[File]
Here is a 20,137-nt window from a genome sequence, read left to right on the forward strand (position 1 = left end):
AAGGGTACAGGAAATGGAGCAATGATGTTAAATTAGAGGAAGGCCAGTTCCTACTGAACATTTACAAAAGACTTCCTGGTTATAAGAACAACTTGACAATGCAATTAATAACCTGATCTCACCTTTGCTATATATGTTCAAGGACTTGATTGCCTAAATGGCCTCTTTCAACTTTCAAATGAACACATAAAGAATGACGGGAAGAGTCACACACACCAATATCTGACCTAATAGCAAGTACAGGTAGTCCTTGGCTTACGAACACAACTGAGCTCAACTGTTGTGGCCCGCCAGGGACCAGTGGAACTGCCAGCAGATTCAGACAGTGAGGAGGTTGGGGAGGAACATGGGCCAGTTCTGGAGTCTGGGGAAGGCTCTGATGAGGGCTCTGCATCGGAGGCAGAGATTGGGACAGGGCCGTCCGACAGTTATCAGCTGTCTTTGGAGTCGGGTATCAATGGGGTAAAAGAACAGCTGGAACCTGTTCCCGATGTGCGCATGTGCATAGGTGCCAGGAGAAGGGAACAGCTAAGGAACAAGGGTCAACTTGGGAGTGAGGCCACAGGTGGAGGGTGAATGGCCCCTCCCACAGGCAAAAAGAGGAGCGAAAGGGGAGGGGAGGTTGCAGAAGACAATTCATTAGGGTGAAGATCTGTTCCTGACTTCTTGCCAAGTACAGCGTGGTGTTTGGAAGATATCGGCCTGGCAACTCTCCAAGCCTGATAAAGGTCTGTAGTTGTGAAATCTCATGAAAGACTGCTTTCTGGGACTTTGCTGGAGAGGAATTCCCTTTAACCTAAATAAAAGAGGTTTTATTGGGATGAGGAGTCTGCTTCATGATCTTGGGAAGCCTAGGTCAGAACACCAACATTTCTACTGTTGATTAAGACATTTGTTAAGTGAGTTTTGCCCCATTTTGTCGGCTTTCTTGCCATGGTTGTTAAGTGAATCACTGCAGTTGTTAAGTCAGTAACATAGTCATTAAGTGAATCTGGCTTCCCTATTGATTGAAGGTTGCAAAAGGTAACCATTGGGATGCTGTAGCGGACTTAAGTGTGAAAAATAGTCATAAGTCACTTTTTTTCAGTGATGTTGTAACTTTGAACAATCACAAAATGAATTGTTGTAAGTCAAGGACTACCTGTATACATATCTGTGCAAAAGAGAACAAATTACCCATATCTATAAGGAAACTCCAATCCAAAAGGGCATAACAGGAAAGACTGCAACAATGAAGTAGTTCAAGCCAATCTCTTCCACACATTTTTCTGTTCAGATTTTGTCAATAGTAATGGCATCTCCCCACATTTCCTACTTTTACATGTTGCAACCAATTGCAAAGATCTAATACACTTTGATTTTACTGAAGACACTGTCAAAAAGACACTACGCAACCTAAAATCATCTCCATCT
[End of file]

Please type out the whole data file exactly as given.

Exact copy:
Here is a 20,137-nt window from a genome sequence, read left to right on the forward strand (position 1 = left end):
AAGGGTACAGGAAATGGAGCAATGATGTTAAATTAGAGGAAGGCCAGTTCCTACTGAACATTTACAAAAGACTTCCTGGTTATAAGAACAACTTGACAATGCAATTAATAACCTGATCTCACCTTTGCTATATATGTTCAAGGACTTGATTGCCTAAATGGCCTCTTTCAACTTTCAAATGAACACATAAAGAATGACGGGAAGAGTCACACACACCAATATCTGACCTAATAGCAAGTACAGGTAGTCCTTGGCTTACGAACACAACTGAGCTCAACTGTTGTGGCCCGCCAGGGACCAGTGGAACTGCCAGCAGATTCAGACAGTGAGGAGGTTGGGGAGGAACATGGGCCAGTTCTGGAGTCTGGGGAAGGCTCTGATGAGGGCTCTGCATCGGAGGCAGAGATTGGGACAGGGCCGTCCGACAGTTATCAGCTGTCTTTGGAGTCGGGTATCAATGGGGTAAAAGAACAGCTGGAACCTGTTCCCGATGTGCGCATGTGCATAGGTGCCAGGAGAAGGGAACAGCTAAGGAACAAGGGTCAACTTGGGAGTGAGGCCACAGGTGGAGGGTGAATGGCCCCTCCCACAGGCAAAAAGAGGAGCGAAAGGGGAGGGGAGGTTGCAGAAGACAATTCATTAGGGTGAAGATCTGTTCCTGACTTCTTGCCAAGTACAGCGTGGTGTTTGGAAGATATCGGCCTGGCAACTCTCCAAGCCTGATAAAGGTCTGTAGTTGTGAAATCTCATGAAAGACTGCTTTCTGGGACTTTGCTGGAGAGGAATTCCCTTTAACCTAAATAAAAGAGGTTTTATTGGGATGAGGAGTCTGCTTCATGATCTTGGGAAGCCTAGGTCAGAACACCAACATTTCTACTGTTGATTAAGACATTTGTTAAGTGAGTTTTGCCCCATTTTGTCGGCTTTCTTGCCATGGTTGTTAAGTGAATCACTGCAGTTGTTAAGTCAGTAACATAGTCATTAAGTGAATCTGGCTTCCCTATTGATTGAAGGTTGCAAAAGGTAACCATTGGGATGCTGTAGCGGACTTAAGTGTGAAAAATAGTCATAAGTCACTTTTTTTCAGTGATGTTGTAACTTTGAACAATCACAAAATGAATTGTTGTAAGTCAAGGACTACCTGTATACATATCTGTGCAAAAGAGAACAAATTACCCATATCTATAAGGAAACTCCAATCCAAAAGGGCATAACAGGAAAGACTGCAACAATGAAGTAGTTCAAGCCAATCTCTTCCACACATTTTTCTGTTCAGATTTTGTCAATAGTAATGGCATCTCCCCACATTTCCTACTTTTACATGTTGCAACCAATTGCAAAGATCTAATACACTTTGATTTTACTGAAGACACTGTCAAAAAGACACTACGCAACCTAAAATCATCTCCATCT